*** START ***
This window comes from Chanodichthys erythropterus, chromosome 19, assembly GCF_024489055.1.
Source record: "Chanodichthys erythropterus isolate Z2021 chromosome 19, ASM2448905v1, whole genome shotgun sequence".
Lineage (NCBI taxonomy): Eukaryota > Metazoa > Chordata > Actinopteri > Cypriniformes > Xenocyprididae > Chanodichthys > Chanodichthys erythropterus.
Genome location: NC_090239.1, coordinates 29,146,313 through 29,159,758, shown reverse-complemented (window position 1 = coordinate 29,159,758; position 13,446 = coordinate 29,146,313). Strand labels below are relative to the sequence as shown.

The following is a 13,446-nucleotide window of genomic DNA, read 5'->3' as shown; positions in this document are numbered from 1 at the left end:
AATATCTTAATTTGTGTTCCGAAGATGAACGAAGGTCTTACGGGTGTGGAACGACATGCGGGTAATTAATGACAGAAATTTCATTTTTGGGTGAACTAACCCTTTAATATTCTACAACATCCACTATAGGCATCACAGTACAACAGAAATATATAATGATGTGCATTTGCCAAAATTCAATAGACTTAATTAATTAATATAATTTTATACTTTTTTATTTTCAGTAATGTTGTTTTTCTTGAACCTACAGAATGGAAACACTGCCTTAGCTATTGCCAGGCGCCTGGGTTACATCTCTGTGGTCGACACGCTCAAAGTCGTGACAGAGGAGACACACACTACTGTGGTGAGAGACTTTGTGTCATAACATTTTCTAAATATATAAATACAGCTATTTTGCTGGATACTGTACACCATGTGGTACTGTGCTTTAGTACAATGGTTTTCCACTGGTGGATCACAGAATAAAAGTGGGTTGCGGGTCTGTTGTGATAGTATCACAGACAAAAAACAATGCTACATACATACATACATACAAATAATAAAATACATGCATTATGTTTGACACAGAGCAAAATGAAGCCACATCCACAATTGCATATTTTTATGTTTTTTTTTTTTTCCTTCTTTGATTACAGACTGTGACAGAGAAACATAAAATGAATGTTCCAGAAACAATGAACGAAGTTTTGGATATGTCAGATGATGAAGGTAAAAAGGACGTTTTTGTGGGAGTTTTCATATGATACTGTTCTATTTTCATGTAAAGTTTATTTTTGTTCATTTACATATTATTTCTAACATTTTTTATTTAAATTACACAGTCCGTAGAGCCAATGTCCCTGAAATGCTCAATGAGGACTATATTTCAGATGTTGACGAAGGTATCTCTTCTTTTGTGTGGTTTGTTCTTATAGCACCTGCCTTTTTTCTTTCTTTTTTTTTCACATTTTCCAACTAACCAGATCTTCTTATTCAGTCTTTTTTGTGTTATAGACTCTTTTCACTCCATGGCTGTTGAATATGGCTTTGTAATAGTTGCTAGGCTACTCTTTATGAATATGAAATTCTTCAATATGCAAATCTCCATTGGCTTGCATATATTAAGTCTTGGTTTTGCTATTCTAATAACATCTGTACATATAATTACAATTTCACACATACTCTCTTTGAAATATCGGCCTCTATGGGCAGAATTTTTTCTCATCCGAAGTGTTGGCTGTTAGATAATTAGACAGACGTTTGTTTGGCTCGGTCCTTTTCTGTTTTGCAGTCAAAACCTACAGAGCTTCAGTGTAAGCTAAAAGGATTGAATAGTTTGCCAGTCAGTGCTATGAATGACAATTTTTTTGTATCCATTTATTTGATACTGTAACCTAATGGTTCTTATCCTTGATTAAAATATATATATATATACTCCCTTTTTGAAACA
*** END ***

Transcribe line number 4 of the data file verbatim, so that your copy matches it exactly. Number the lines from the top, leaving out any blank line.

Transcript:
Genome location: NC_090239.1, coordinates 29,146,313 through 29,159,758, shown reverse-complemented (window position 1 = coordinate 29,159,758; position 13,446 = coordinate 29,146,313). Strand labels below are relative to the sequence as shown.